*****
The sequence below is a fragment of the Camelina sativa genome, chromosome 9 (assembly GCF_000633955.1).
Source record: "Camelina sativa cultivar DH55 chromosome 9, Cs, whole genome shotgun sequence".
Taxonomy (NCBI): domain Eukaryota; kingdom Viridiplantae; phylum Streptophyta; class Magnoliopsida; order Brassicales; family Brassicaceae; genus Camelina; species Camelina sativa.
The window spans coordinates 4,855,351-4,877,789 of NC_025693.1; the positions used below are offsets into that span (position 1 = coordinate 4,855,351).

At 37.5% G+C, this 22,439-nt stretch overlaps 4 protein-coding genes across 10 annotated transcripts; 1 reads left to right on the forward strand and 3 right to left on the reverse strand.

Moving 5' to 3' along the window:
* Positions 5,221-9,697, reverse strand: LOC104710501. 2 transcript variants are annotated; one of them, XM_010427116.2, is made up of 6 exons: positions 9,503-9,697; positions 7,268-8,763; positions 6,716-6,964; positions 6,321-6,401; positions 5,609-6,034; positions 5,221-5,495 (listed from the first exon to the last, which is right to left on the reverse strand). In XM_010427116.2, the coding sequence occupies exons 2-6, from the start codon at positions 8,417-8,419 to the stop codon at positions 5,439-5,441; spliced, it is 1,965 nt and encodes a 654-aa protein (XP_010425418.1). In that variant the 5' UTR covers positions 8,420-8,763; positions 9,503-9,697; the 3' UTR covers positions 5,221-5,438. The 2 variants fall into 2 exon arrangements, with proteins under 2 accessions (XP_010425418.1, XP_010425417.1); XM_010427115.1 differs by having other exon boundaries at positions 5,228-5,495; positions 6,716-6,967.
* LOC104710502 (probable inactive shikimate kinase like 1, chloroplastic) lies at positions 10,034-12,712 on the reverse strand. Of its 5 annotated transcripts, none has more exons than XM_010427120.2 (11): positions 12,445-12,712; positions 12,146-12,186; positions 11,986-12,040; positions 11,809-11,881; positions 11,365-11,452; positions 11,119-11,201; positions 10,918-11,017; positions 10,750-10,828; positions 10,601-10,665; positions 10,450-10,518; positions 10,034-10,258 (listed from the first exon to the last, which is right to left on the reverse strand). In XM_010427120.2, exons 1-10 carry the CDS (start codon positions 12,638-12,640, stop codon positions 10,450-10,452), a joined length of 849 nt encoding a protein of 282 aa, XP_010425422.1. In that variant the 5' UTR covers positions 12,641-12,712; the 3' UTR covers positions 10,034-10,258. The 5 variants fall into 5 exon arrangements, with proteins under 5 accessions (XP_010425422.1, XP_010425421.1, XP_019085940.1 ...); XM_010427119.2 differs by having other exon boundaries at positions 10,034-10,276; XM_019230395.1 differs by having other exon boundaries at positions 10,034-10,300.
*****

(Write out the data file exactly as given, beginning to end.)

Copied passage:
The sequence below is a fragment of the Camelina sativa genome, chromosome 9 (assembly GCF_000633955.1).
Source record: "Camelina sativa cultivar DH55 chromosome 9, Cs, whole genome shotgun sequence".
Taxonomy (NCBI): domain Eukaryota; kingdom Viridiplantae; phylum Streptophyta; class Magnoliopsida; order Brassicales; family Brassicaceae; genus Camelina; species Camelina sativa.
The window spans coordinates 4,855,351-4,877,789 of NC_025693.1; the positions used below are offsets into that span (position 1 = coordinate 4,855,351).

At 37.5% G+C, this 22,439-nt stretch overlaps 4 protein-coding genes across 10 annotated transcripts; 1 reads left to right on the forward strand and 3 right to left on the reverse strand.

Moving 5' to 3' along the window:
* Positions 5,221-9,697, reverse strand: LOC104710501. 2 transcript variants are annotated; one of them, XM_010427116.2, is made up of 6 exons: positions 9,503-9,697; positions 7,268-8,763; positions 6,716-6,964; positions 6,321-6,401; positions 5,609-6,034; positions 5,221-5,495 (listed from the first exon to the last, which is right to left on the reverse strand). In XM_010427116.2, the coding sequence occupies exons 2-6, from the start codon at positions 8,417-8,419 to the stop codon at positions 5,439-5,441; spliced, it is 1,965 nt and encodes a 654-aa protein (XP_010425418.1). In that variant the 5' UTR covers positions 8,420-8,763; positions 9,503-9,697; the 3' UTR covers positions 5,221-5,438. The 2 variants fall into 2 exon arrangements, with proteins under 2 accessions (XP_010425418.1, XP_010425417.1); XM_010427115.1 differs by having other exon boundaries at positions 5,228-5,495; positions 6,716-6,967.
* LOC104710502 (probable inactive shikimate kinase like 1, chloroplastic) lies at positions 10,034-12,712 on the reverse strand. Of its 5 annotated transcripts, none has more exons than XM_010427120.2 (11): positions 12,445-12,712; positions 12,146-12,186; positions 11,986-12,040; positions 11,809-11,881; positions 11,365-11,452; positions 11,119-11,201; positions 10,918-11,017; positions 10,750-10,828; positions 10,601-10,665; positions 10,450-10,518; positions 10,034-10,258 (listed from the first exon to the last, which is right to left on the reverse strand). In XM_010427120.2, exons 1-10 carry the CDS (start codon positions 12,638-12,640, stop codon positions 10,450-10,452), a joined length of 849 nt encoding a protein of 282 aa, XP_010425422.1. In that variant the 5' UTR covers positions 12,641-12,712; the 3' UTR covers positions 10,034-10,258. The 5 variants fall into 5 exon arrangements, with proteins under 5 accessions (XP_010425422.1, XP_010425421.1, XP_019085940.1 ...); XM_010427119.2 differs by having other exon boundaries at positions 10,034-10,276; XM_019230395.1 differs by having other exon boundaries at positions 10,034-10,300.